a place for inspiration: afternoon light in a chapel in Plain, WA
On my search for the “rite” words to inspire me and others on this creative journey toward a meaningful mentored celebration for my daughter, I wish I would have come across this quote by Clarissa Pinkola Estes:
“I hope you will go out and let stories happen to you, and that you will work them, water them with your blood and tears and your laughter till they bloom, till you yourself burst into bloom.”
But I didn’t. There were pale samplings of written fare that spoke about painful rites practiced on girls over the centuries. There were interesting menstruation rituals I looked at quite shyly. And there were more luscious ceremonies like those in India where girls are given a new sari, sprinkled with fragrant water, and donned with a crown of flowers. But none of these were traditions embedded in our own experiences, our own culture (and at times, I admit I was grateful). I was looking for something not beautiful and borrowed, but something that resonated in the caverns of our own sense of places and spaces, here, where we are living.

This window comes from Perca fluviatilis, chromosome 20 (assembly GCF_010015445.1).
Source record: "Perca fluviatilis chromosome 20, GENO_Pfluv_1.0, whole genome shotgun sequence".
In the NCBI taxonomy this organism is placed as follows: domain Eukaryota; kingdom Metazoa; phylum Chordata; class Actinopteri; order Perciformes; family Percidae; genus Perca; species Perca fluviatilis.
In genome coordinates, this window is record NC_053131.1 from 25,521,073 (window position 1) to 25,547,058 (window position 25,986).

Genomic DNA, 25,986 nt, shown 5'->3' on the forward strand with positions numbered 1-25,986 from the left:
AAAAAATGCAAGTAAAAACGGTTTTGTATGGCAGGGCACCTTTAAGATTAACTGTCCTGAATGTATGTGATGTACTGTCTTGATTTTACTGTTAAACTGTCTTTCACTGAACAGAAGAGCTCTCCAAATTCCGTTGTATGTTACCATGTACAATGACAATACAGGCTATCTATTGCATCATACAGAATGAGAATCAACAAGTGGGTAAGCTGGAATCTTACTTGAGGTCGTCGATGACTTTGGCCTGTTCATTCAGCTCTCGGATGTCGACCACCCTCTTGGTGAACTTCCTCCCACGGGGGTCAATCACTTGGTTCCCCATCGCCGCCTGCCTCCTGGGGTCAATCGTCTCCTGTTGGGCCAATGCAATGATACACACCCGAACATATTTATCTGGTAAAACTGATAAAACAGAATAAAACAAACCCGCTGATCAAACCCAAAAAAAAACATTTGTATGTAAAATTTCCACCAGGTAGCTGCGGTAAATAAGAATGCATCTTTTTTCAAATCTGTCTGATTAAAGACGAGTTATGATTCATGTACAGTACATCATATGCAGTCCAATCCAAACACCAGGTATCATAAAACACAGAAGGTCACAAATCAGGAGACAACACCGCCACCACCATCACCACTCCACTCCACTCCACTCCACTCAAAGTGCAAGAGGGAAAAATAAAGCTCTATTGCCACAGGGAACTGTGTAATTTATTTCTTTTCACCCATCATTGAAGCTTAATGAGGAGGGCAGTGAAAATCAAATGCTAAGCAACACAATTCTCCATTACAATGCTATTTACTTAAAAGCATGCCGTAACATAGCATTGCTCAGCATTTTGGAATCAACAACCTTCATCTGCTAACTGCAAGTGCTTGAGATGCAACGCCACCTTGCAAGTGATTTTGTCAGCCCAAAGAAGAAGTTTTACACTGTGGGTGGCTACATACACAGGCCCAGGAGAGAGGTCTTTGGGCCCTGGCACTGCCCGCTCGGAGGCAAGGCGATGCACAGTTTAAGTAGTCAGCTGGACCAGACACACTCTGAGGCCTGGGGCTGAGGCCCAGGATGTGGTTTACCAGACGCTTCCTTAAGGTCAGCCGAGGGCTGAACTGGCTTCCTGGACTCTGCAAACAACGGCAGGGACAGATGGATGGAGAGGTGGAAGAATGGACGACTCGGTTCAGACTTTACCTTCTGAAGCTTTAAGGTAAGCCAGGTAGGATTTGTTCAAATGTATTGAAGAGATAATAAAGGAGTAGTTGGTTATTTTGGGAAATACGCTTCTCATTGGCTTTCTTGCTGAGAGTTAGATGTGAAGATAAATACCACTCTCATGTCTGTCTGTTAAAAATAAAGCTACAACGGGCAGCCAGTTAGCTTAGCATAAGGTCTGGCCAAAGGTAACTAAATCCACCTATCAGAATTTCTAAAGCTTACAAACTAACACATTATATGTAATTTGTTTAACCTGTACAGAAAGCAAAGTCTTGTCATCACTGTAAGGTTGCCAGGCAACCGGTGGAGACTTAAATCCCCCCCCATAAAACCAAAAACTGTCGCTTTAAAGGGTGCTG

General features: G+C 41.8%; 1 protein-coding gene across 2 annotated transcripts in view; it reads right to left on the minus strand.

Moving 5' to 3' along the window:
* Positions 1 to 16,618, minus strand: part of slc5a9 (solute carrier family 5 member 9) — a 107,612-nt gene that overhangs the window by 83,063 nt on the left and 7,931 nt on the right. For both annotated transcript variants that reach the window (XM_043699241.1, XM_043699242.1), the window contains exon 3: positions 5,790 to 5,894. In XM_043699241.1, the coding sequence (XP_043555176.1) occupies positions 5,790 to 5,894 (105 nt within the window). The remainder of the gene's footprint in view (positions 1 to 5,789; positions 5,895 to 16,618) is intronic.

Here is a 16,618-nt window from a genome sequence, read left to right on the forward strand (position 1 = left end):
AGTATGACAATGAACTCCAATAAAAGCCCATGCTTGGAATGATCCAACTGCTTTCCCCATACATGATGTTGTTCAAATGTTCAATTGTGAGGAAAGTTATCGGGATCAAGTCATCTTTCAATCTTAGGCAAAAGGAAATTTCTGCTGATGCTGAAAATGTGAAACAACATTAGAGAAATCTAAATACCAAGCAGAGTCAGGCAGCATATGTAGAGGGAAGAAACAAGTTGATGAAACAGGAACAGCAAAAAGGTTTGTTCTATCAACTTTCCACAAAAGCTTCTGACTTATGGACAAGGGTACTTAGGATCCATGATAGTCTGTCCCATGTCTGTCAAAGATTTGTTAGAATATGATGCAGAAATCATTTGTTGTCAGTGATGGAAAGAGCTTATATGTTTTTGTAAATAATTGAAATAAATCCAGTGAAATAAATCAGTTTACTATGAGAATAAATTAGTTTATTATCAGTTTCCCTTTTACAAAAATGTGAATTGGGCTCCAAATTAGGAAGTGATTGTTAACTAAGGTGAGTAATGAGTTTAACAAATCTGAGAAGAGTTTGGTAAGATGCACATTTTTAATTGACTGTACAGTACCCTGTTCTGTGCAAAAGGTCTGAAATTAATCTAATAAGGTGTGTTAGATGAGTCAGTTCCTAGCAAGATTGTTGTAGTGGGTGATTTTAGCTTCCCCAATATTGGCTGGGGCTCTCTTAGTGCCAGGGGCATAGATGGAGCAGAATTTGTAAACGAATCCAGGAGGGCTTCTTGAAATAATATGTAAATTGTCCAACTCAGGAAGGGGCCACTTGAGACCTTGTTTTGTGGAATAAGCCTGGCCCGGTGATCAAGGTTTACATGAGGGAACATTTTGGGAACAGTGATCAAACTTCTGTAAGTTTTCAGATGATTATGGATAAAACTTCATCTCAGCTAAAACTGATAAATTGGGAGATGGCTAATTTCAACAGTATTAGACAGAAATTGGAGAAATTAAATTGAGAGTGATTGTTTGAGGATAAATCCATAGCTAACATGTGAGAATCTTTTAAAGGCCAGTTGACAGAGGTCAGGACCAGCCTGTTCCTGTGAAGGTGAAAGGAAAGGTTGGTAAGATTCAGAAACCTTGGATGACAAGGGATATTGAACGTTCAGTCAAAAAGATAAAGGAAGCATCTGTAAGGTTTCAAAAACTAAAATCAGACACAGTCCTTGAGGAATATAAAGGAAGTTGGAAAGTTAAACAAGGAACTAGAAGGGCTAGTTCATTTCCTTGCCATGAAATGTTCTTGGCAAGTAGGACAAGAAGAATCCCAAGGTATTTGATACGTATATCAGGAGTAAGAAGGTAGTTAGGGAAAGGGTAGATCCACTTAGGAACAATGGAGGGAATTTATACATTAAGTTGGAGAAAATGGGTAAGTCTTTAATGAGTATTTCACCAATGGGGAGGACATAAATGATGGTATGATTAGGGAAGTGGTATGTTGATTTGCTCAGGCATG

Our culture, or at least my culture, didn’t have a precedent for rites of passage, so creating my own seemed like a good place idea. Perhaps my daughter would pass our new traditions on to her own daughter someday, and on and on until new traditions became established, familiar, even cherished ones. When you start from scratch on most anything, you have to brush the top layers away until you get to rockbed. And rockbed for me was touched upon by asking these types of questions: what kind of gathering would allow for the sharing of stories to ease the pain of being alone in the adolescent years? what gifts of wisdom would be most worthwhile to Ginny? how can I craft an experience that allows her to walk away feeling loved, affirmed, and more clear-eyed in gazing at who she truly is? how can I provide a fun and exuberant release so our time together is not excessively heavy?
These questions and thoughts were the touchstones to ponder. They would help form the new words I’d be sculpting from. I would eventually collect and add others on: symbol, feasting, keepsake, music, blessing. I would look to these key thoughts to be my inspiration to hold closely in the desire to share extravagantly with my daughter the riches of being a woman at the nascency of this rare and precious journey.
hand painted peace flags dancing in the wind